(b) Find the expected counts for a bag of Skittles with 60 candies.
(c) How large a C2 statistic would you need to get in order to have significant evidence against the company’s claim at the A 0.05 level? At the A 0.01 level?
(d) Create a set of observed counts for a bag with 60 candies that gives a P-value between 0.01 and 0.05. Show the calculation of your chi-square statistic.

AW
Andre W.
Numerade Educator

Problem 14

Is your random number generator working? Use your calculator’s RandInt function to generate 200 digits from 0 to 9 and store them in a list.
(a) State appropriate hypotheses for a chi-square goodness-of-fit test to determine whether your calculator’s random number generator gives each digit an equal chance to be generated.
(b) Carry out the test. Report your observed counts, expected counts, chi-square statistic, P-value, and your conclusion.

Bryan M.
Numerade Educator

Problem 15

What’s your sign? The University of Chicago’s General Social Survey (GSS) is the nation’s most important social science sample survey. For reasons known only to social scientists, the GSS regularly asks a random sample of people their astrological sign. Here are the counts of responses from a recent GSS:
If births are spread uniformly across the year, we expect all 12 signs to be equally likely. Are these data inconsistent with that belief? Carry out an appropriate test to support your answer. If you find a significant result, perform a follow-up analysis.

Anna M.
Numerade Educator

Problem 16

Munching Froot Loops Kellogg’s Froot Loops cereal comes in six fruit flavors: orange, lemon, cherry, raspberry, blueberry, and lime. Charise poured out her morning bowl of cereal and methodically counted the number of cereal pieces of each flavor. Here are her data:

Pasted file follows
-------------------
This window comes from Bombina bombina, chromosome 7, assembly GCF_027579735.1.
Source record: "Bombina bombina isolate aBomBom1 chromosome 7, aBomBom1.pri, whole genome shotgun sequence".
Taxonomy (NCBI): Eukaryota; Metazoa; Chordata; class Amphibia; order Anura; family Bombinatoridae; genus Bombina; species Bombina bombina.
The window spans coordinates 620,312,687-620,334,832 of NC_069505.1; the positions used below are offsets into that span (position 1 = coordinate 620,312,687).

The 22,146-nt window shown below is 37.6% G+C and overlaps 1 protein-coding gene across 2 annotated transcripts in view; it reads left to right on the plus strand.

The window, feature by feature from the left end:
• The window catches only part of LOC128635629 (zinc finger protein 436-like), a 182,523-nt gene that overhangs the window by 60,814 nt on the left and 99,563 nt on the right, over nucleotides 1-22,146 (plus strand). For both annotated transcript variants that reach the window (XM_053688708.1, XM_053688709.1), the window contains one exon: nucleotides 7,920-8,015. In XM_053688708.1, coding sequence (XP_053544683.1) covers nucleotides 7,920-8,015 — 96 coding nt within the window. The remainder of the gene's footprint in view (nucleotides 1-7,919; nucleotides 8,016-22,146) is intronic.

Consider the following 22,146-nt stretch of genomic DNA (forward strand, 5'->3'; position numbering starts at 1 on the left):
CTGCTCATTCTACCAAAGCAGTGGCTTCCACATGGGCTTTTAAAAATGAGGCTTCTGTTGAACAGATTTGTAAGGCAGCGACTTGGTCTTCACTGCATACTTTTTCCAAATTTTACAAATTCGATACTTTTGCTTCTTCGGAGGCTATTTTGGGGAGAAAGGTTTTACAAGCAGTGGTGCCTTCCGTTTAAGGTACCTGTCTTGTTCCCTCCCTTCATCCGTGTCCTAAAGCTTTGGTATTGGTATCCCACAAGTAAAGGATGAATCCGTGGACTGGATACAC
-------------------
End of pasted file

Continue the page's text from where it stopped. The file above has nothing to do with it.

Test the null hypothesis that the population of Froot Loops produced by Kellogg’s contains an equal prportion of each flavor. If you find a significant result, perform a follow-up analysis.

Anna M.
Numerade Educator

Problem 17

Mendel and the peas Gregor Mendel (1822–1884), an Austrian monk, is considered the father of genetics. Mendel studied the inheritance of various traits in pea plants. One such trait is whether the pea is smooth or wrinkled. Mendel predicted a ratio of 3 smooth peas for every 1 wrinkled pea. In one experiment, he observed 423 smooth and 133 wrinkled peas. The data were produced in such a way that the Random and Independent conditions are met. Carry out a chi-square goodness-of-fit test based on Mendel’s prediction. What do you conclude?

Anna M.
Numerade Educator

Problem 18

You say tomato The paper “Linkage Studies of the Tomato” (Transactions of the Canadian Institute, 1931) reported the following data on phenotypes resulting from crossing tall cut-leaf tomatoes with dwarf potato-leaf tomatoes. We wish to investigate whether the following frequencies are consistent with genetic laws, which state that the phenotypes should occur in the ratio 9:3:3:1.

Anna M.
Numerade Educator

Problem 19

An appropriate null hypothesis to test whether the
trees in the forest are randomly distributed is
(a) H0:M 25, where M the mean number of trees in each quadrant.
(b) H0:p 0.25, where p the proportion of all trees in the forest that are in Quadrant 1.
(c) H0:n1 n2 n3 n4 25, where ni is the number of trees from the sample in Quadrant i.
(d) H0:p1 p2 p3 p4 0.25, where pi is the actual proportion of trees in the forest that are in Quadrant i.
(e) H0:pppp ˆˆˆˆ 1 2 3 4 0. , 25 where pˆ i is the proportion of trees in the sample that are in Quadrant i.